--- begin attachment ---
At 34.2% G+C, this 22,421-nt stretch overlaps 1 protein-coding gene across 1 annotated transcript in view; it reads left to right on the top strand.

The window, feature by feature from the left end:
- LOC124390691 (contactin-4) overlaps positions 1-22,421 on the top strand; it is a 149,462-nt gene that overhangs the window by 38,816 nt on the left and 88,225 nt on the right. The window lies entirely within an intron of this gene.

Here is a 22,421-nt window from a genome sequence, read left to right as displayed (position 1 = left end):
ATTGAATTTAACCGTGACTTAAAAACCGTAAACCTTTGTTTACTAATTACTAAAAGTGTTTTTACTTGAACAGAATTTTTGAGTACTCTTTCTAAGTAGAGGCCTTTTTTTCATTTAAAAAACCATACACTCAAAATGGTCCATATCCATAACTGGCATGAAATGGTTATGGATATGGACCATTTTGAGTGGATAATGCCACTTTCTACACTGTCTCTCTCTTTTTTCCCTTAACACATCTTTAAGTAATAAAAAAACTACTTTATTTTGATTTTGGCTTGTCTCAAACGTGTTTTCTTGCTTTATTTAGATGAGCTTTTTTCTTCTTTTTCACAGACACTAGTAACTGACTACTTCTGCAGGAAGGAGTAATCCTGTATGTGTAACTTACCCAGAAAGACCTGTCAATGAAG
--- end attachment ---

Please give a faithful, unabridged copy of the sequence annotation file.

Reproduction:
At 34.2% G+C, this 22,421-nt stretch overlaps 1 protein-coding gene across 1 annotated transcript in view; it reads left to right on the top strand.

The window, feature by feature from the left end:
- LOC124390691 (contactin-4) overlaps positions 1-22,421 on the top strand; it is a 149,462-nt gene that overhangs the window by 38,816 nt on the left and 88,225 nt on the right. The window lies entirely within an intron of this gene.

Here is a 22,421-nt window from a genome sequence, read left to right as displayed (position 1 = left end):
ATTGAATTTAACCGTGACTTAAAAACCGTAAACCTTTGTTTACTAATTACTAAAAGTGTTTTTACTTGAACAGAATTTTTGAGTACTCTTTCTAAGTAGAGGCCTTTTTTTCATTTAAAAAACCATACACTCAAAATGGTCCATATCCATAACTGGCATGAAATGGTTATGGATATGGACCATTTTGAGTGGATAATGCCACTTTCTACACTGTCTCTCTCTTTTTTCCCTTAACACATCTTTAAGTAATAAAAAAACTACTTTATTTTGATTTTGGCTTGTCTCAAACGTGTTTTCTTGCTTTATTTAGATGAGCTTTTTTCTTCTTTTTCACAGACACTAGTAACTGACTACTTCTGCAGGAAGGAGTAATCCTGTATGTGTAACTTACCCAGAAAGACCTGTCAATGAAG